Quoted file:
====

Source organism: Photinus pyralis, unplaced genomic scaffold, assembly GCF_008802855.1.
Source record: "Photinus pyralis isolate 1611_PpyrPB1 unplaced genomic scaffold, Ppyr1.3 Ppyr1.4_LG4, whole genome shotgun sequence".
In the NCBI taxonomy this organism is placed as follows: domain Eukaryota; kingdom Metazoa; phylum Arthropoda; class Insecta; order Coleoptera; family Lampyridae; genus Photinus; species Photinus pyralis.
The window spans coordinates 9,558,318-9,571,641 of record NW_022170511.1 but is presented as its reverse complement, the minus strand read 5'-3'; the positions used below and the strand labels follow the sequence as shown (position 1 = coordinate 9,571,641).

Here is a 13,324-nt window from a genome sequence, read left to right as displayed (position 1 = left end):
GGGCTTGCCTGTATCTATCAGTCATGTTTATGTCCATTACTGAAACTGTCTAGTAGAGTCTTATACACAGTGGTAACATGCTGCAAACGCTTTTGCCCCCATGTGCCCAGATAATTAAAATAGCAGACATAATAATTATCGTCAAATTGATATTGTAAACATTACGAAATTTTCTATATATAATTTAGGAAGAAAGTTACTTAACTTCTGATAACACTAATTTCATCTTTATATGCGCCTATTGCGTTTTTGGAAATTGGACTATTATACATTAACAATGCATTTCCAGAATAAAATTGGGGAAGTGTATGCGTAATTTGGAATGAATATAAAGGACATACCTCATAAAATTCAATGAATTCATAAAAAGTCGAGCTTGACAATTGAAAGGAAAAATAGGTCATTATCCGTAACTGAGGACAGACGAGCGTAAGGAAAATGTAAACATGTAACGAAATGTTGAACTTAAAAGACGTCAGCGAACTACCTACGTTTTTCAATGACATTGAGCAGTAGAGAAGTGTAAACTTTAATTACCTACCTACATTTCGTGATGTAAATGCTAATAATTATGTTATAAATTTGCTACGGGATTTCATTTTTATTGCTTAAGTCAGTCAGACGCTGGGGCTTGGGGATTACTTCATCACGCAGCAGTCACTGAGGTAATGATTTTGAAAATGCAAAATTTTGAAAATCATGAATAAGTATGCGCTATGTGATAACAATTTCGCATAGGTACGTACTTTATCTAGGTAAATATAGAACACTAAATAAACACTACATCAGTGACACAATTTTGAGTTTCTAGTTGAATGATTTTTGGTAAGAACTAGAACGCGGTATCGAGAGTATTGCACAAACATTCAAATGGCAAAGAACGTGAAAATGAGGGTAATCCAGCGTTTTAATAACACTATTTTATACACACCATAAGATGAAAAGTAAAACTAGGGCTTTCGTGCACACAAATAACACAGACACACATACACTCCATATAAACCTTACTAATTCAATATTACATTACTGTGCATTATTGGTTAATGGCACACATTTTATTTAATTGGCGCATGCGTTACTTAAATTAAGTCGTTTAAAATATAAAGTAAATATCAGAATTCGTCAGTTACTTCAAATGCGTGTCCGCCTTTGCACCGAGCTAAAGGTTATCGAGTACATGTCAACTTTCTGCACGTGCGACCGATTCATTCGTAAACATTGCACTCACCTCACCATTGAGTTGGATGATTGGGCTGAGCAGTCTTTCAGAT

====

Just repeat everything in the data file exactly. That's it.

Source organism: Photinus pyralis, unplaced genomic scaffold, assembly GCF_008802855.1.
Source record: "Photinus pyralis isolate 1611_PpyrPB1 unplaced genomic scaffold, Ppyr1.3 Ppyr1.4_LG4, whole genome shotgun sequence".
In the NCBI taxonomy this organism is placed as follows: domain Eukaryota; kingdom Metazoa; phylum Arthropoda; class Insecta; order Coleoptera; family Lampyridae; genus Photinus; species Photinus pyralis.
The window spans coordinates 9,558,318-9,571,641 of record NW_022170511.1 but is presented as its reverse complement, the minus strand read 5'-3'; the positions used below and the strand labels follow the sequence as shown (position 1 = coordinate 9,571,641).

Here is a 13,324-nt window from a genome sequence, read left to right as displayed (position 1 = left end):
GGGCTTGCCTGTATCTATCAGTCATGTTTATGTCCATTACTGAAACTGTCTAGTAGAGTCTTATACACAGTGGTAACATGCTGCAAACGCTTTTGCCCCCATGTGCCCAGATAATTAAAATAGCAGACATAATAATTATCGTCAAATTGATATTGTAAACATTACGAAATTTTCTATATATAATTTAGGAAGAAAGTTACTTAACTTCTGATAACACTAATTTCATCTTTATATGCGCCTATTGCGTTTTTGGAAATTGGACTATTATACATTAACAATGCATTTCCAGAATAAAATTGGGGAAGTGTATGCGTAATTTGGAATGAATATAAAGGACATACCTCATAAAATTCAATGAATTCATAAAAAGTCGAGCTTGACAATTGAAAGGAAAAATAGGTCATTATCCGTAACTGAGGACAGACGAGCGTAAGGAAAATGTAAACATGTAACGAAATGTTGAACTTAAAAGACGTCAGCGAACTACCTACGTTTTTCAATGACATTGAGCAGTAGAGAAGTGTAAACTTTAATTACCTACCTACATTTCGTGATGTAAATGCTAATAATTATGTTATAAATTTGCTACGGGATTTCATTTTTATTGCTTAAGTCAGTCAGACGCTGGGGCTTGGGGATTACTTCATCACGCAGCAGTCACTGAGGTAATGATTTTGAAAATGCAAAATTTTGAAAATCATGAATAAGTATGCGCTATGTGATAACAATTTCGCATAGGTACGTACTTTATCTAGGTAAATATAGAACACTAAATAAACACTACATCAGTGACACAATTTTGAGTTTCTAGTTGAATGATTTTTGGTAAGAACTAGAACGCGGTATCGAGAGTATTGCACAAACATTCAAATGGCAAAGAACGTGAAAATGAGGGTAATCCAGCGTTTTAATAACACTATTTTATACACACCATAAGATGAAAAGTAAAACTAGGGCTTTCGTGCACACAAATAACACAGACACACATACACTCCATATAAACCTTACTAATTCAATATTACATTACTGTGCATTATTGGTTAATGGCACACATTTTATTTAATTGGCGCATGCGTTACTTAAATTAAGTCGTTTAAAATATAAAGTAAATATCAGAATTCGTCAGTTACTTCAAATGCGTGTCCGCCTTTGCACCGAGCTAAAGGTTATCGAGTACATGTCAACTTTCTGCACGTGCGACCGATTCATTCGTAAACATTGCACTCACCTCACCATTGAGTTGGATGATTGGGCTGAGCAGTCTTTCAGAT